Faculty profile: Dan Mathis

Submitted by Joyce Parvi on

Dan Mathis joined the ASL faculty at UW in Autumn 2020 and like his colleagues Lance Forshay and Kristi Winter, he teaches all three levels of ASL at UW.

Born deaf, Dan was fortunate in that his mother was a CODA (Child of Deaf Adult), both of her parents being Deaf.  Dan thus grew up learning ASL in a normal first language acquisition environment, surrounded by signers.  Moreover, although Dan’s three brothers and father were all hearing, they learned ASL so that all members of the family could communicate with each other.

Dan graduated from Gallaudet University with degrees in ASL and Deaf Studies, then earned an MA in Sign Language Teaching Education, also from Gallaudet.  Prior to coming to UW, he taught ASL in many different institutions (public and private; K-12, community college, four-year university), most recently in Utah.

Although he found the geography of the Puget Sound area very different from Utah (what’s up with all the moss?), he felt right at home in the Linguistics Department.  Compared to the isolation he experienced at some institutions, he felt very welcomed at UW Linguistics and actually enjoys going to departmental faculty meetings.  (Since the non-ASL faculty have varying degrees of knowledge of ASL, faculty meetings always begin with an ASL lesson, a task rotated among the ASL faculty.)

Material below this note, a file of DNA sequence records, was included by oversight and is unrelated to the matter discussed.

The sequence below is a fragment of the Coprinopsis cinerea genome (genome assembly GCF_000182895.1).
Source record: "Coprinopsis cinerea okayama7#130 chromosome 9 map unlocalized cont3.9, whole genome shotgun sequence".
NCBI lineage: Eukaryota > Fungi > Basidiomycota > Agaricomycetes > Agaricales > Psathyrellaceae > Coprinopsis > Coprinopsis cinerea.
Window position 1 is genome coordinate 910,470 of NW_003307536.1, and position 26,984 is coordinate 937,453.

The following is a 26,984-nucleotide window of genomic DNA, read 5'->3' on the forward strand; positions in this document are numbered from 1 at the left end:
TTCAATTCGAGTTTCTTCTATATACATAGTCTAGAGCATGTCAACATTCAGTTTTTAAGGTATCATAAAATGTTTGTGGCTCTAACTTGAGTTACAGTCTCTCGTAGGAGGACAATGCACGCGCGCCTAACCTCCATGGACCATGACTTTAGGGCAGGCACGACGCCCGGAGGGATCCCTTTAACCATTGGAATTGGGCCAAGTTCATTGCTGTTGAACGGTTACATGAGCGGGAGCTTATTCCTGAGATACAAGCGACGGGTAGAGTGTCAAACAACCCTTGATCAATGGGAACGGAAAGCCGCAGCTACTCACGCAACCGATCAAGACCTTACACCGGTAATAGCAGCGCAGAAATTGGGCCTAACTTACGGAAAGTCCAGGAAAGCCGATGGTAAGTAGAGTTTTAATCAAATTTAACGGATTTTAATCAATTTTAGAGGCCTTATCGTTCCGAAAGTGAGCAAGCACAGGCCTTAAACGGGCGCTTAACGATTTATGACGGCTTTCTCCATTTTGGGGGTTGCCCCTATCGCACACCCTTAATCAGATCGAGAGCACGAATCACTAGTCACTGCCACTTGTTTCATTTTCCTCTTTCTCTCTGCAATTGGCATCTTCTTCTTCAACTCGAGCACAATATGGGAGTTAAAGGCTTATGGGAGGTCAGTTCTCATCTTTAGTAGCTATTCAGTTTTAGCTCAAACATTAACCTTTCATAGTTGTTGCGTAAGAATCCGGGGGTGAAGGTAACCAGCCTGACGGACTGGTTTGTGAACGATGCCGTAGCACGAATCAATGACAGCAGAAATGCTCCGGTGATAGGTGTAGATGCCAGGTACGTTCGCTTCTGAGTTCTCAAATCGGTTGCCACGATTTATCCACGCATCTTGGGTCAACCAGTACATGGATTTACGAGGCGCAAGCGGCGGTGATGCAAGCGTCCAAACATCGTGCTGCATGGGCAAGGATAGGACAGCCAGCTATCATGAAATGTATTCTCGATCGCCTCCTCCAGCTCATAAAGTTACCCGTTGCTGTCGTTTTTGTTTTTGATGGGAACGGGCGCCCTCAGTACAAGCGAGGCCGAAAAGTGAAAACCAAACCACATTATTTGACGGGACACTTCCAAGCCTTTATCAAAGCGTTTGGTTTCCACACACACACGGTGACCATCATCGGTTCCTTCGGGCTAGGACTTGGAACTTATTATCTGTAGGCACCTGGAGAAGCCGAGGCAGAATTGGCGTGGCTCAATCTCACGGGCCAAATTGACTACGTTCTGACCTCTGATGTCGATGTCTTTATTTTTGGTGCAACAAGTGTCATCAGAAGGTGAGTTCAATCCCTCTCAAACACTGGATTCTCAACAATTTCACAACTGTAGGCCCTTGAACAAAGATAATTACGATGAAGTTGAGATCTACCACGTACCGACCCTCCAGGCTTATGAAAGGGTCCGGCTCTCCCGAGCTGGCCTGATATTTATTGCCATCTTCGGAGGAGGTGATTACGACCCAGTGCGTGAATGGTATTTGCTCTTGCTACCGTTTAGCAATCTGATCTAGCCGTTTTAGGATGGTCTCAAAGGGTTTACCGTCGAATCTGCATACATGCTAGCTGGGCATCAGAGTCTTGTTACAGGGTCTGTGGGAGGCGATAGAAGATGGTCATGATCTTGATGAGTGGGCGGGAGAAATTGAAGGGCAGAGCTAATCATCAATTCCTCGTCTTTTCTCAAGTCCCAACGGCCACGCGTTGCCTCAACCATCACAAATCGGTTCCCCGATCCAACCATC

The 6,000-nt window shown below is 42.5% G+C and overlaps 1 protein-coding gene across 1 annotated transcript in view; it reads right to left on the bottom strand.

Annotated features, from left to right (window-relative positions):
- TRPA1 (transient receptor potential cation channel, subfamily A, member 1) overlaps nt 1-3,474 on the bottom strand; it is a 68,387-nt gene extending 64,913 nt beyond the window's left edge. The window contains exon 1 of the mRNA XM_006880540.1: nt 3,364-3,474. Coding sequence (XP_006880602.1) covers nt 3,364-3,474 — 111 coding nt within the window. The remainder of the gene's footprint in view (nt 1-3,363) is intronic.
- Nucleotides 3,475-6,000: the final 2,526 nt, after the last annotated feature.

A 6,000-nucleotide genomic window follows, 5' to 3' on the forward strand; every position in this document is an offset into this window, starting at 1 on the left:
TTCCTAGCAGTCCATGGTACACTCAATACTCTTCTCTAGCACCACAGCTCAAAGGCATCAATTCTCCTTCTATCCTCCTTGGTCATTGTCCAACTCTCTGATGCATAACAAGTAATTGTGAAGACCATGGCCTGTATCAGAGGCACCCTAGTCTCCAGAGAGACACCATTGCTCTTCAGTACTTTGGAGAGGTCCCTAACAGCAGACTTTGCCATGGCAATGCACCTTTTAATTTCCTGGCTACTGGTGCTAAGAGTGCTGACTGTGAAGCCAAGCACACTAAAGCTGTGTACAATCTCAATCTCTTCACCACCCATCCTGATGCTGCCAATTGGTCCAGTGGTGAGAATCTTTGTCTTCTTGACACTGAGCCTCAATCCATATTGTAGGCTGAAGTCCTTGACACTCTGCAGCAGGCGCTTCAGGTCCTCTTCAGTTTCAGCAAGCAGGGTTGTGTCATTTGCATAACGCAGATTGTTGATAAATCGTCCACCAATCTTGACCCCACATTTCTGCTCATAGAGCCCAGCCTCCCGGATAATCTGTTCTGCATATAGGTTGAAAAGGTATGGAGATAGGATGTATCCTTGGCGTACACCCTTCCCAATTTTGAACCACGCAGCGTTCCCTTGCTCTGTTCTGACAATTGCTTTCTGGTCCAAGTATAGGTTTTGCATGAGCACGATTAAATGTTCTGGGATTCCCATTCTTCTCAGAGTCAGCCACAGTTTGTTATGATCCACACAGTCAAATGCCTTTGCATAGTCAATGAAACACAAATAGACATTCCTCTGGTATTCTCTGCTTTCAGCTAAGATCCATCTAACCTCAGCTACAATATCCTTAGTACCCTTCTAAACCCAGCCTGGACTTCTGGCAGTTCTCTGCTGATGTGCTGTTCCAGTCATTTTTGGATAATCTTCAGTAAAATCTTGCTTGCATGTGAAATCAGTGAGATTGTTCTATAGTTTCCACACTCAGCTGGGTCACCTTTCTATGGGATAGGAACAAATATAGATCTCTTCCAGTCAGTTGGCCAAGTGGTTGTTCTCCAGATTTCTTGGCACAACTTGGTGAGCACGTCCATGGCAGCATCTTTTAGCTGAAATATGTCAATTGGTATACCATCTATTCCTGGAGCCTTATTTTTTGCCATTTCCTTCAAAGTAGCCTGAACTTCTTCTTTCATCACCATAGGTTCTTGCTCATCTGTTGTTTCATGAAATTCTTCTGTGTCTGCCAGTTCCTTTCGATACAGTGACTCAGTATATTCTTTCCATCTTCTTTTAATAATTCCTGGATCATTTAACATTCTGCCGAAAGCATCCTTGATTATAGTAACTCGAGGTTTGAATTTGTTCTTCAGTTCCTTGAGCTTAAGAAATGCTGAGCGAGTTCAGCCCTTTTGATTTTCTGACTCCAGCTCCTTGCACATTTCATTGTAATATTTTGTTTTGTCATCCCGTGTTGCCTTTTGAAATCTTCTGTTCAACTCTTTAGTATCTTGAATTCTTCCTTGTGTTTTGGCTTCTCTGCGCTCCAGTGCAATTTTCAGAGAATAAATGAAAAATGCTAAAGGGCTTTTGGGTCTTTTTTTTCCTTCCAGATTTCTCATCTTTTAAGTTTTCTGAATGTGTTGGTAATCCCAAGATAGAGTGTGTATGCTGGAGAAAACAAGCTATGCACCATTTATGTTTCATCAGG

At UW, one of the most rewarding aspect of teaching ASL for Dan is when he is able to communicate with his students in ASL. He finds there is something special about being able to communicate with others in ASL, not through typing English or speaking through an interpreter.

Dan and his wife (who is also Deaf) have four adult children. Their youngest, also Deaf, was adopted from an orphanage in China when he was ten.  He had learned Chinese Sign Language at a Deaf school he attended in China.  Dan notes “it was fun learning some of his signs and we had to use them in order to be able to communicate with him and help him transition to ASL.” The three older siblings are hearing, and not surprisingly for CODAs, all can sign.